Circular economy and water

Wednesday, 18 September, 2019

Adopting a circular economy approach to water management enables the global water sector to achieve secure and sustainable, quality water supplies for the future.

Circular economy is gaining currency as a framework that aligns both economic and environmental outcomes. Water businesses and flood-risk authorities around the world are starting to embed circular economy principles, such as greywater reuse, industrial symbiosis and extracting nutrients and materials from wastewater.

Loop Circular Economy Platform is a not-for-profit company dedicated to instigating change toward circular economy in Australia across a range of topics and industries. ICE WaRM’s commitment to sustainable water management fits well with the circular economy approach and is planning to work with Loop Circular Economy Platform in capacity building.

The economic case for circular approaches has been demonstrated, with the World Economic Forum putting the potential benefit of implementing a circular economy at one trillion USD annually worldwide. In Australia, moving toward a circular economy has been estimated to create 25,700 jobs in South Australia alone by 2030 and across Australia, governments at all levels are putting in place circular economy policies and programs. And in India, development along a circular path has been estimated to create annual value of ₹14 lakh crore (US$ 218 billion) by 2030.

In contrast to the current ‘linear’ remove-use-dispose system, a circular economy retains more value in products, components and materials by keeping them in use longer and ‘designing out’ waste from the beginning. Where possible, the circular economy is fuelled by renewable materials (and renewable energy).

Establishing a common understanding of circular economy principles, and how they can be applied to water management, will help to bridge any disconnect between water practitioners and circular economy practitioners. Circular approaches to water management include retaining water in a system to be used again and again, finding ways to extract value.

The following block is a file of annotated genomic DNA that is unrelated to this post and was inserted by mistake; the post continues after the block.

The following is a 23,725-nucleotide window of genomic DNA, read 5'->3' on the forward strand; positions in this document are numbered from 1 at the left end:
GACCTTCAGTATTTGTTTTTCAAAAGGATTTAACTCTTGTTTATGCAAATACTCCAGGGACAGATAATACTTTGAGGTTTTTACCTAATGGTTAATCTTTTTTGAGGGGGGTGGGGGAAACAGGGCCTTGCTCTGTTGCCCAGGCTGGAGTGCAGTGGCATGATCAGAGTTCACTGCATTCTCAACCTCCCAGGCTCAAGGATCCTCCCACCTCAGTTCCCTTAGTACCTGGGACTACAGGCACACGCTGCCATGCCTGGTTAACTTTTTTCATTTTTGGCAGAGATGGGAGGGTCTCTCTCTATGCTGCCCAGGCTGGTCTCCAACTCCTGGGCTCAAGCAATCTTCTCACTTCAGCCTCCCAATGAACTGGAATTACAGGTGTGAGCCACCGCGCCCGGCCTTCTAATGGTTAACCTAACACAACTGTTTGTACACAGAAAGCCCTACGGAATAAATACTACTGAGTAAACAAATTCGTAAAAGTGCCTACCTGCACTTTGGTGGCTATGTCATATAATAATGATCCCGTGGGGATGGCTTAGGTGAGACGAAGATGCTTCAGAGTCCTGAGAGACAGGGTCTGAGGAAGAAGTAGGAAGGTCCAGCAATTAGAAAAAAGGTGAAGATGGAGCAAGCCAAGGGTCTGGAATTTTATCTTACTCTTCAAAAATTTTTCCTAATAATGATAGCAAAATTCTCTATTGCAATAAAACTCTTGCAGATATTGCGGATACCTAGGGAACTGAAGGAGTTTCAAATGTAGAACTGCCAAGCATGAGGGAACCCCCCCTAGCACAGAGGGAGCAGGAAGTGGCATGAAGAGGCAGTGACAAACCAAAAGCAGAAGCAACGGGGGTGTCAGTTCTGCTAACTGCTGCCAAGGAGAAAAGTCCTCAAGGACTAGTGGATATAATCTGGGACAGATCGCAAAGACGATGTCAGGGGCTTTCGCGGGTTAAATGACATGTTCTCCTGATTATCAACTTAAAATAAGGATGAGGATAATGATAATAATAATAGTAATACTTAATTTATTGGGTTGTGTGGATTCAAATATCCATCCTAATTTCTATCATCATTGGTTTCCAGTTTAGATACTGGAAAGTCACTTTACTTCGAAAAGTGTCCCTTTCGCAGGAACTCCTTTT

“From goods that minimise water use in their production, to system-wide approaches to recycle and reuse the nutrients from wastewater, water is critical to circular approaches in the economy and our sustainable future,” said Jodie Bricout, CEO, Loop Circular Economy Platform.

“Yet the way we have traditionally used water can be seen to fit into the ‘linear’ model: extraction, treatment, use, then treatment and downstream discharge.”

Loop Platform’s activities include raising awareness through the annual conference held each November, Powering the change to a circular economy (poweringthechange.org), building capacity through training for professionals and corporate teams and undertaking special projects.

The team at Loop works nationally and internationally from Adelaide, South Australia, to engage businesses, policy makers and researchers to help organisations take their circular initiatives to the next level. Most recently, Loop completed two projects for the Victorian Government exploring opportunities for circular economy in that State.

ICE WaRM looks forward to Loop’s upcoming annual conference which is fast approaching.

Australia’s own circular economy conference, Powering the change to a circular economy conference – 11, 12, 13 November 2019, will take place at Tonsley Innovation District, Adelaide.

Bringing together participants from across Australia and the world, this year’s conference includes themes of getting to scale, advances in technology and policy developments, and incorporates a refresher session on circular economy approaches.

In 2017, Loop Platform held Australia’s first conference dedicated to circular economy. This 2019 conference builds on two years of circular economy engagement and discussion across Australia.

For more information and to book tickets visit www.poweringthechange.org

For queries contact Diane Pearce dpearce@loopplatform.org

 

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